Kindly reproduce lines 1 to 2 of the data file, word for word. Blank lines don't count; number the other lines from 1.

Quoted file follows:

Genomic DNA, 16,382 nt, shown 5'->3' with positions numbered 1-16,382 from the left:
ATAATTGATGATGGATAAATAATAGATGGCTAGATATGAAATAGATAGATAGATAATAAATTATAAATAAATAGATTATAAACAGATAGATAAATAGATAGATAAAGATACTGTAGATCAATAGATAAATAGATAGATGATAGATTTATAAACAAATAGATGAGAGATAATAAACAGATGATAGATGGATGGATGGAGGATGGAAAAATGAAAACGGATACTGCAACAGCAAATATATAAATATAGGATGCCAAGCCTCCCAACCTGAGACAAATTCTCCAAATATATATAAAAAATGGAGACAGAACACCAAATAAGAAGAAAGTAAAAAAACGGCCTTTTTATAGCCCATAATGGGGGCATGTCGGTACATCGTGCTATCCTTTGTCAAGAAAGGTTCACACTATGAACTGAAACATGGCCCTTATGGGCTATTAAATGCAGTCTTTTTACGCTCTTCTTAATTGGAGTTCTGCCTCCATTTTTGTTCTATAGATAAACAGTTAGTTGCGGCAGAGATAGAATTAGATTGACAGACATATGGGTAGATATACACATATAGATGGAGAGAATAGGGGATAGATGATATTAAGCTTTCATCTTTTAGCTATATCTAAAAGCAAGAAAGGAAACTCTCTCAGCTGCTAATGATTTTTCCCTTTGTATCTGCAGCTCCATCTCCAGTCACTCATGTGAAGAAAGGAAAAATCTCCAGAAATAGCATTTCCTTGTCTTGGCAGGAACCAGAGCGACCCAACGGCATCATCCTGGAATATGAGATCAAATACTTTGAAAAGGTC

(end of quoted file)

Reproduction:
Genomic DNA, 16,382 nt, shown 5'->3' with positions numbered 1-16,382 from the left:
ATAATTGATGATGGATAAATAATAGATGGCTAGATATGAAATAGATAGATAGATAATAAATTATAAATAAATAGATTATAAACAGATAGATAAATAGATAGATAAAGATACTGTAGATCAATAGATAAATAGATAGATGATAGATTTATAAACAAATAGATGAGAGATAATAAACAGATGATAGATGGATGGATGGAGGATGGAAAAATGAAAACGGATACTGCAACAGCAAATATATAAATATAGGATGCCAAGCCTCCCAACCTGAGACAAATTCTCCAAATATATATAAAAAATGGAGACAGAACACCAAATAAGAAGAAAGTAAAAAAACGGCCTTTTTATAGCCCATAATGGGGGCATGTCGGTACATCGTGCTATCCTTTGTCAAGAAAGGTTCACACTATGAACTGAAACATGGCCCTTATGGGCTATTAAATGCAGTCTTTTTACGCTCTTCTTAATTGGAGTTCTGCCTCCATTTTTGTTCTATAGATAAACAGTTAGTTGCGGCAGAGATAGAATTAGATTGACAGACATATGGGTAGATATACACATATAGATGGAGAGAATAGGGGATAGATGATATTAAGCTTTCATCTTTTAGCTATATCTAAAAGCAAGAAAGGAAACTCTCTCAGCTGCTAATGATTTTTCCCTTTGTATCTGCAGCTCCATCTCCAGTCACTCATGTGAAGAAAGGAAAAATCTCCAGAAATAGCATTTCCTTGTCTTGGCAGGAACCAGAGCGACCCAACGGCATCATCCTGGAATATGAGATCAAATACTTTGAAAAGGTC